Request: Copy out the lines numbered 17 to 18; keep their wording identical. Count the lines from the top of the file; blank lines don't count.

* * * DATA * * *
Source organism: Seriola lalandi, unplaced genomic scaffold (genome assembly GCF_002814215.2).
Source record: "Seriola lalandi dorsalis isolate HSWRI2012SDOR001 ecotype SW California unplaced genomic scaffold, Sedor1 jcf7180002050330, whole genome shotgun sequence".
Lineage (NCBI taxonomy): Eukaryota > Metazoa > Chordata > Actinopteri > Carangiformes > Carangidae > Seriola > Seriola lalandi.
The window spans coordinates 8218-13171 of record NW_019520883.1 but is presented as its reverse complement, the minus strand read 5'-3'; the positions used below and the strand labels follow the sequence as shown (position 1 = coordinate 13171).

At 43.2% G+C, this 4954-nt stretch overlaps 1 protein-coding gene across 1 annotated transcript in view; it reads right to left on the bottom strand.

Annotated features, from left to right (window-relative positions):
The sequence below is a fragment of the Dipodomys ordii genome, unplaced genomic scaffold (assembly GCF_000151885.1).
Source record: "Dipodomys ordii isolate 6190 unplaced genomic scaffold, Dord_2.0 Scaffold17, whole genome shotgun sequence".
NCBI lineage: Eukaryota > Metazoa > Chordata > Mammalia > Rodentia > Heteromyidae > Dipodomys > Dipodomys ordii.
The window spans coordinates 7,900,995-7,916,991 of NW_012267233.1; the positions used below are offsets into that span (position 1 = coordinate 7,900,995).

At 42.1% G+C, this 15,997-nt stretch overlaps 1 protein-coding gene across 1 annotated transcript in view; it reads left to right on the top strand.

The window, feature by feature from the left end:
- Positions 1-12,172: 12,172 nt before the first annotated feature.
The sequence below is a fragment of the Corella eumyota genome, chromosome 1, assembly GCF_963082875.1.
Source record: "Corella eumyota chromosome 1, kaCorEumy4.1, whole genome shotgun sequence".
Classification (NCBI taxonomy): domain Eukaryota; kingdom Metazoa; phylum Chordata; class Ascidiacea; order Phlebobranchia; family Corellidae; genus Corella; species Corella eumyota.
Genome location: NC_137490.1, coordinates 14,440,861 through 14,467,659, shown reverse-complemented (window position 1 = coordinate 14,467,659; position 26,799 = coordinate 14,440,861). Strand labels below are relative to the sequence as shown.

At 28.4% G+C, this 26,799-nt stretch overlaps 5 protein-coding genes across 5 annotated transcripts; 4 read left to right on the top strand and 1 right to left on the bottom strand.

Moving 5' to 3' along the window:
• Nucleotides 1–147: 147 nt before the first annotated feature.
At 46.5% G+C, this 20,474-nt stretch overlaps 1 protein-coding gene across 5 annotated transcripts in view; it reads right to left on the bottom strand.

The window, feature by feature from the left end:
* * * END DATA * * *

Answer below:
Genome location: NC_137490.1, coordinates 14,440,861 through 14,467,659, shown reverse-complemented (window position 1 = coordinate 14,467,659; position 26,799 = coordinate 14,440,861). Strand labels below are relative to the sequence as shown.

At 28.4% G+C, this 26,799-nt stretch overlaps 5 protein-coding genes across 5 annotated transcripts; 4 read left to right on the top strand and 1 right to left on the bottom strand.